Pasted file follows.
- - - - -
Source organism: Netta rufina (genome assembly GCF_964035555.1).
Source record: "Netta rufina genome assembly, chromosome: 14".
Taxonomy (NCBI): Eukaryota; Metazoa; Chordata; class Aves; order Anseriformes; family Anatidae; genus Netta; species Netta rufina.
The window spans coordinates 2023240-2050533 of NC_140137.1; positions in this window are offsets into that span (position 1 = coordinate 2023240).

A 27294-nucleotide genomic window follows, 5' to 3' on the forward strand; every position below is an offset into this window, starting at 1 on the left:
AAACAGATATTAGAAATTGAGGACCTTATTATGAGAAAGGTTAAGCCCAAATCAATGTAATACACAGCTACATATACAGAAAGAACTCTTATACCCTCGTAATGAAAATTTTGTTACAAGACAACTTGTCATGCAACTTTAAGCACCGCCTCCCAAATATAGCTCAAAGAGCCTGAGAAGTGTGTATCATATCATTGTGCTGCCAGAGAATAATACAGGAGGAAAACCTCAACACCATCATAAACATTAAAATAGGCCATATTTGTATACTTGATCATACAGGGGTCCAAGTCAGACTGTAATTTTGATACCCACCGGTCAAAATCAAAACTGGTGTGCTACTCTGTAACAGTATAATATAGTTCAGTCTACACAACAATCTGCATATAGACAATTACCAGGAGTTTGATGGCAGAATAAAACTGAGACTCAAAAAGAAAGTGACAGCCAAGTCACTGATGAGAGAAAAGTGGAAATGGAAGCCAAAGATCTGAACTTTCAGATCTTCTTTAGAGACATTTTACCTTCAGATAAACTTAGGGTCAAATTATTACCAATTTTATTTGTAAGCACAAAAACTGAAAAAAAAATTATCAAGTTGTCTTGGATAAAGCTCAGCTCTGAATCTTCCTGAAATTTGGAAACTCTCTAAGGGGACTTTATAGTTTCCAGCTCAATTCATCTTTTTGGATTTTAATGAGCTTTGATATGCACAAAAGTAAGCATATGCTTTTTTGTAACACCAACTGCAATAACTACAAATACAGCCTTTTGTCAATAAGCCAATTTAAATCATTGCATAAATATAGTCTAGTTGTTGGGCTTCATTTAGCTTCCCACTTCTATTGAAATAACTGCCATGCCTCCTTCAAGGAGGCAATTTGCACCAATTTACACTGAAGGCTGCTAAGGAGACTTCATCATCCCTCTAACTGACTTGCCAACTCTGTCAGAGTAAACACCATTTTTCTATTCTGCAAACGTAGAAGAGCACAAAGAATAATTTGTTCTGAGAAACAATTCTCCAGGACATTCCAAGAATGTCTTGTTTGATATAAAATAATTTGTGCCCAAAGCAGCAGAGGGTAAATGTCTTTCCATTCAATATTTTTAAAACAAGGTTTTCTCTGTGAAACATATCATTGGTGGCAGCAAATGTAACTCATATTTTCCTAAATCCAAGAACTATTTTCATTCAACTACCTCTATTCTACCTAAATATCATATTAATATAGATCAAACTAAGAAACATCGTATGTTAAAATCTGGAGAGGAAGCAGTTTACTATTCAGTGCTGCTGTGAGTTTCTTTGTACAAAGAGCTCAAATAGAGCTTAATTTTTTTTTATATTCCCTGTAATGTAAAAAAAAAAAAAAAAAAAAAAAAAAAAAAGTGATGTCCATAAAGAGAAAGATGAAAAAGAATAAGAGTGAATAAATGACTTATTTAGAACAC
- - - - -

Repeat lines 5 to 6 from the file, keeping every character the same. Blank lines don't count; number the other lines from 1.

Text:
A 27294-nucleotide genomic window follows, 5' to 3' on the forward strand; every position below is an offset into this window, starting at 1 on the left:
AAACAGATATTAGAAATTGAGGACCTTATTATGAGAAAGGTTAAGCCCAAATCAATGTAATACACAGCTACATATACAGAAAGAACTCTTATACCCTCGTAATGAAAATTTTGTTACAAGACAACTTGTCATGCAACTTTAAGCACCGCCTCCCAAATATAGCTCAAAGAGCCTGAGAAGTGTGTATCATATCATTGTGCTGCCAGAGAATAATACAGGAGGAAAACCTCAACACCATCATAAACATTAAAATAGGCCATATTTGTATACTTGATCATACAGGGGTCCAAGTCAGACTGTAATTTTGATACCCACCGGTCAAAATCAAAACTGGTGTGCTACTCTGTAACAGTATAATATAGTTCAGTCTACACAACAATCTGCATATAGACAATTACCAGGAGTTTGATGGCAGAATAAAACTGAGACTCAAAAAGAAAGTGACAGCCAAGTCACTGATGAGAGAAAAGTGGAAATGGAAGCCAAAGATCTGAACTTTCAGATCTTCTTTAGAGACATTTTACCTTCAGATAAACTTAGGGTCAAATTATTACCAATTTTATTTGTAAGCACAAAAACTGAAAAAAAAATTATCAAGTTGTCTTGGATAAAGCTCAGCTCTGAATCTTCCTGAAATTTGGAAACTCTCTAAGGGGACTTTATAGTTTCCAGCTCAATTCATCTTTTTGGATTTTAATGAGCTTTGATATGCACAAAAGTAAGCATATGCTTTTTTGTAACACCAACTGCAATAACTACAAATACAGCCTTTTGTCAATAAGCCAATTTAAATCATTGCATAAATATAGTCTAGTTGTTGGGCTTCATTTAGCTTCCCACTTCTATTGAAATAACTGCCATGCCTCCTTCAAGGAGGCAATTTGCACCAATTTACACTGAAGGCTGCTAAGGAGACTTCATCATCCCTCTAACTGACTTGCCAACTCTGTCAGAGTAAACACCATTTTTCTATTCTGCAAACGTAGAAGAGCACAAAGAATAATTTGTTCTGAGAAACAATTCTCCAGGACATTCCAAGAATGTCTTGTTTGATATAAAATAATTTGTGCCCAAAGCAGCAGAGGGTAAATGTCTTTCCATTCAATATTTTTAAAACAAGGTTTTCTCTGTGAAACATATCATTGGTGGCAGCAAATGTAACTCATATTTTCCTAAATCCAAGAACTATTTTCATTCAACTACCTCTATTCTACCTAAATATCATATTAATATAGATCAAACTAAGAAACATCGTATGTTAAAATCTGGAGAGGAAGCAGTTTACTATTCAGTGCTGCTGTGAGTTTCTTTGTACAAAGAGCTCAAATAGAGCTTAATTTTTTTTTATATTCCCTGTAATGTAAAAAAAAAAAAAAAAAAAAAAAAAAAAAAGTGATGTCCATAAAGAGAAAGATGAAAAAGAATAAGAGTGAATAAATGACTTATTTAGAACAC